top of page

Research Experience for Undergraduates (REU)

This program is designed to provide future engineers and scientists with the skills and perspective necessary to address some of the world’s future food and fiber needs. Ten selected students each year will be paired with a faculty advisor and a graduate student mentor at the team institutions. The students will perform research on adaptive management, attend seminars on topics related to sustainability and professional development, and work on a project related to water-limited crop and animal production systems. Summer 2022 REU research projects are listed below.

Program Dates

May 31 - August 04, 2023

Application Opens

November 04, 2022

Application Deadline

Tuesday, January 31, 2023. Not accepting any more applications for 2023

Participants will receive

  • $9000 stipend (inclusive of travel and room and board), paid in several installments over the summer

  • Hands-on research experience in a transdisciplinary team

  • Mentorship by a RAIN team faculty member


  • Applicants must be US citizens or permanent residents.

  • Applicants should have a 2.5 or greater undergraduate GPA.

  • Graduating seniors are not eligible for the program.

Additional Required Materials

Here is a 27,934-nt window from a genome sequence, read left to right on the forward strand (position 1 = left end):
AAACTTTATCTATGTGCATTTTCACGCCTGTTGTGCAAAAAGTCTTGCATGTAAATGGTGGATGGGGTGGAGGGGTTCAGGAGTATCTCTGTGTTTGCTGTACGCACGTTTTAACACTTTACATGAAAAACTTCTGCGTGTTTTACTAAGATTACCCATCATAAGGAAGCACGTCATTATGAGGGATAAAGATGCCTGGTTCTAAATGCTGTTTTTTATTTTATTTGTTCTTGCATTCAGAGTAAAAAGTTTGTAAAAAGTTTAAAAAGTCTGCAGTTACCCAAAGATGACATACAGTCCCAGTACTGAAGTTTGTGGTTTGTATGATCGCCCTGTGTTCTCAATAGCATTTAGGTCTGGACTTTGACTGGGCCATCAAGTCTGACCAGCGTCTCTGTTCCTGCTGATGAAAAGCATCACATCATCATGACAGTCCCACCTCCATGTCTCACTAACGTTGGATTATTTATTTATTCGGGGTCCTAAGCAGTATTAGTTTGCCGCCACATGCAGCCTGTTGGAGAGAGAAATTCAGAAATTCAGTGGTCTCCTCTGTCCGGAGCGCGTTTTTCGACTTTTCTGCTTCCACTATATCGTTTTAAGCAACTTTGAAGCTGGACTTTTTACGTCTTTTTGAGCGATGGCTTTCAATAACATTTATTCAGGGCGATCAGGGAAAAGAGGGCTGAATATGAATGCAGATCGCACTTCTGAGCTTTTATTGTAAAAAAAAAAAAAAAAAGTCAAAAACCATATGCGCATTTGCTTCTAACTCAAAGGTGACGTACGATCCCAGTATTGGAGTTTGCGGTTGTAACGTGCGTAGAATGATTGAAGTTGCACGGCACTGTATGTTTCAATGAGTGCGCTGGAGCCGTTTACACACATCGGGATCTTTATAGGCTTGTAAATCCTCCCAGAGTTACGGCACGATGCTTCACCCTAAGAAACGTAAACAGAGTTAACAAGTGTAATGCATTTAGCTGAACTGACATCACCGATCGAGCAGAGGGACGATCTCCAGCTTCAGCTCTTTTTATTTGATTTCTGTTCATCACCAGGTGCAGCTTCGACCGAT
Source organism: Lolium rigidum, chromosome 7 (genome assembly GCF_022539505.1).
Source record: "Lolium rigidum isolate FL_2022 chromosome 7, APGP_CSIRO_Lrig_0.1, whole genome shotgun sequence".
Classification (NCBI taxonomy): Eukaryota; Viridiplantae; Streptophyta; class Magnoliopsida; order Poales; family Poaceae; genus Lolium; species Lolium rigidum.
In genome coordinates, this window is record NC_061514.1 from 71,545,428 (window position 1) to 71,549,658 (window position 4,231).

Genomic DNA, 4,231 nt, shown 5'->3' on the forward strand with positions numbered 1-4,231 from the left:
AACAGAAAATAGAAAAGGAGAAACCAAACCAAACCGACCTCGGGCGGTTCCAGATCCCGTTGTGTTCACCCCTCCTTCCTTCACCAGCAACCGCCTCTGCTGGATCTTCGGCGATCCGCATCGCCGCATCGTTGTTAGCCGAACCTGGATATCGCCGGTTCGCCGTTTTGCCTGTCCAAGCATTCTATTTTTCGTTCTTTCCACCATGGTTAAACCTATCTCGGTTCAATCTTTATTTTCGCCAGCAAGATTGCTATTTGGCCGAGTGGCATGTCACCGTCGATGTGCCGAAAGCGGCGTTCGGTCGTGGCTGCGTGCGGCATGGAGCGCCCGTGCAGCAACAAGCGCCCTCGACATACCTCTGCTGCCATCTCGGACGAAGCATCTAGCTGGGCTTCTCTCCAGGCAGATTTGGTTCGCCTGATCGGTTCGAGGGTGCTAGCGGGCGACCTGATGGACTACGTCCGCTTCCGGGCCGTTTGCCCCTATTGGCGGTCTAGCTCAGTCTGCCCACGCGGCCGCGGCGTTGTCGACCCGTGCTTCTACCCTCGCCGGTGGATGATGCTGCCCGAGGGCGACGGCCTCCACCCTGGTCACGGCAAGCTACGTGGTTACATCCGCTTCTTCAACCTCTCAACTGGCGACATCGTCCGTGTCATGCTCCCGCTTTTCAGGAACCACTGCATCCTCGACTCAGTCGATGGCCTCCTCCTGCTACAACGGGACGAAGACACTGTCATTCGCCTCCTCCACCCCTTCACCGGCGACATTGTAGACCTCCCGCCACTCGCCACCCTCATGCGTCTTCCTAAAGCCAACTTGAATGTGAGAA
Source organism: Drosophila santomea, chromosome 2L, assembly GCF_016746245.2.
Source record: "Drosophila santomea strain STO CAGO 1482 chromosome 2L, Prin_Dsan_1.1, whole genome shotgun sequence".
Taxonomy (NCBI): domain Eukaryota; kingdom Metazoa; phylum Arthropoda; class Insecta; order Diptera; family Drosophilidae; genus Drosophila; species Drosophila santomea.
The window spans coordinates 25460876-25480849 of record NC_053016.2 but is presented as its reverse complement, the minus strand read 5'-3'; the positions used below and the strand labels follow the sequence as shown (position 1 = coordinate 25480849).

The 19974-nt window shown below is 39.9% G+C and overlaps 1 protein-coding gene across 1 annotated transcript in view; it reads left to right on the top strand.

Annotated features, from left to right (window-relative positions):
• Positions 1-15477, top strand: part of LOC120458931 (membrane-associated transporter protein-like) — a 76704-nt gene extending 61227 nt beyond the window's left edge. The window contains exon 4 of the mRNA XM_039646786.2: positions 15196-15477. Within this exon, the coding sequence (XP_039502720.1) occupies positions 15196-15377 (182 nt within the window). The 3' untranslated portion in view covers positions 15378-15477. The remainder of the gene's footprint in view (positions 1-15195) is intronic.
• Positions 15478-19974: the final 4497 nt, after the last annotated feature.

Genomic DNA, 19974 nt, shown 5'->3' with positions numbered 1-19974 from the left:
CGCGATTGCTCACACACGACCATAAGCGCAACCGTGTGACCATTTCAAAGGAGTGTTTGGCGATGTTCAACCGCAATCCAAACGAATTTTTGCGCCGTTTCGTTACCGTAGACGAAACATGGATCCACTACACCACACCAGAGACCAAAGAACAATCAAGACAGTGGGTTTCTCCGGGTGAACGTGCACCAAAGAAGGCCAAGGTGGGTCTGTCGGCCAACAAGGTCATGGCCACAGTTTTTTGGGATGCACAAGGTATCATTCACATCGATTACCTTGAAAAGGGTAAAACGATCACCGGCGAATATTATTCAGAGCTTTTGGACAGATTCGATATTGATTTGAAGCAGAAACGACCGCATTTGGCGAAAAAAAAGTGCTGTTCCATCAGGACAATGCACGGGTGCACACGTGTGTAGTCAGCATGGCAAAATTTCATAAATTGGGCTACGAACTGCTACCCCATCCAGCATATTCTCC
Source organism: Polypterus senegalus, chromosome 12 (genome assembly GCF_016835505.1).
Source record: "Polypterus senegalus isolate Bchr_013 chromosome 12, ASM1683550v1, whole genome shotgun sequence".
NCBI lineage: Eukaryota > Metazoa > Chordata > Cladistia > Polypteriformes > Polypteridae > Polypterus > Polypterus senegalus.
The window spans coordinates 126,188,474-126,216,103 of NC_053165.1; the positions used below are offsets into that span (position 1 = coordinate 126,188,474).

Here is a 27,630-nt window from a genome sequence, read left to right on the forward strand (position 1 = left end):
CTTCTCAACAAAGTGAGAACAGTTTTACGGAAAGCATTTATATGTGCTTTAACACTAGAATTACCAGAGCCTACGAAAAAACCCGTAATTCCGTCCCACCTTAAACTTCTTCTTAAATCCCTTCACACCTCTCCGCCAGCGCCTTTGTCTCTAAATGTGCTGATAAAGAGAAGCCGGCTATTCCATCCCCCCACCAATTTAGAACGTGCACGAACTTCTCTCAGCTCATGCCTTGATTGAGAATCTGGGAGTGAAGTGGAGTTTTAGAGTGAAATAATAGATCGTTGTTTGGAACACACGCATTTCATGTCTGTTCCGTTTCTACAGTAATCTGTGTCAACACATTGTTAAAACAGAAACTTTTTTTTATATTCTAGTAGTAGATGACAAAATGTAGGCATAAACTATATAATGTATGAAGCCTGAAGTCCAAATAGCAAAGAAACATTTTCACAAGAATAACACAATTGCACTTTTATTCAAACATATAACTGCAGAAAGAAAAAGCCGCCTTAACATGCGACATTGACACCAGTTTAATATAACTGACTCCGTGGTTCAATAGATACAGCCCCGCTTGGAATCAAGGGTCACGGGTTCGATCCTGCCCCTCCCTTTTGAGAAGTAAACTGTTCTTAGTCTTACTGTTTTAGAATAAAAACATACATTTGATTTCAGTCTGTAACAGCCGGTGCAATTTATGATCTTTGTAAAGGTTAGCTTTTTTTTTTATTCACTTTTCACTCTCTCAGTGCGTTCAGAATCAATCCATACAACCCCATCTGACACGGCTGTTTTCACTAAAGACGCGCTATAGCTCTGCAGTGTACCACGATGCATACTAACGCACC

• Attached to application

    • Unofficial transcripts from your university coursework

    • A one page resume of academic and working experience; and

  • A letter of reference or recommendation (Emailed to with the subject "REU Reference for FIRSTNAME LASTNAME" )

2022 REU scholars

Grant Snider
Hannah Sanghvi
Claire Bott
Cassidy Holth
Ruth Davis
Theresa Nguyen
Nadia Dorado
Brooke Holt
Cole Fuemmeler
Connor Colby

2021 REU scholars

Megan Louise Williams
Carlos E. Morel Ross
Elizabeth Frieden
Taran K. Rowles
Kevin B. Etter
Lindsay Bayerkohler
Cindy Villavicencio
Madison Lee Morris
Eric V. Messick
Carson Lee Wright
Shelby Richard

Student in Library

Research Projects

The RAIN REU is a competitive program. Accepted participants will be matched with a research mentor and project based on their interests. Projects available for the RAIN REU program are listed below.

Evaluating grazing cover crops as regenerative agriculture management